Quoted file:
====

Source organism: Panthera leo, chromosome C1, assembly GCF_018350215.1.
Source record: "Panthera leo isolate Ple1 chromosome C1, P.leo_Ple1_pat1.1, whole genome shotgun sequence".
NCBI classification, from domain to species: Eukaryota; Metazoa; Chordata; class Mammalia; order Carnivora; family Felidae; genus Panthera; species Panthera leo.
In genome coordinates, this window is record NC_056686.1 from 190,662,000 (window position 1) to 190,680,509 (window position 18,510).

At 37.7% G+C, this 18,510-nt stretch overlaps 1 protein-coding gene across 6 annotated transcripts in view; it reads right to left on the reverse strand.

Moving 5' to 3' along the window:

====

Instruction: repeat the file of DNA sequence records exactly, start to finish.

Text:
Source organism: Panthera leo, chromosome C1, assembly GCF_018350215.1.
Source record: "Panthera leo isolate Ple1 chromosome C1, P.leo_Ple1_pat1.1, whole genome shotgun sequence".
NCBI classification, from domain to species: Eukaryota; Metazoa; Chordata; class Mammalia; order Carnivora; family Felidae; genus Panthera; species Panthera leo.
In genome coordinates, this window is record NC_056686.1 from 190,662,000 (window position 1) to 190,680,509 (window position 18,510).

At 37.7% G+C, this 18,510-nt stretch overlaps 1 protein-coding gene across 6 annotated transcripts in view; it reads right to left on the reverse strand.

Moving 5' to 3' along the window: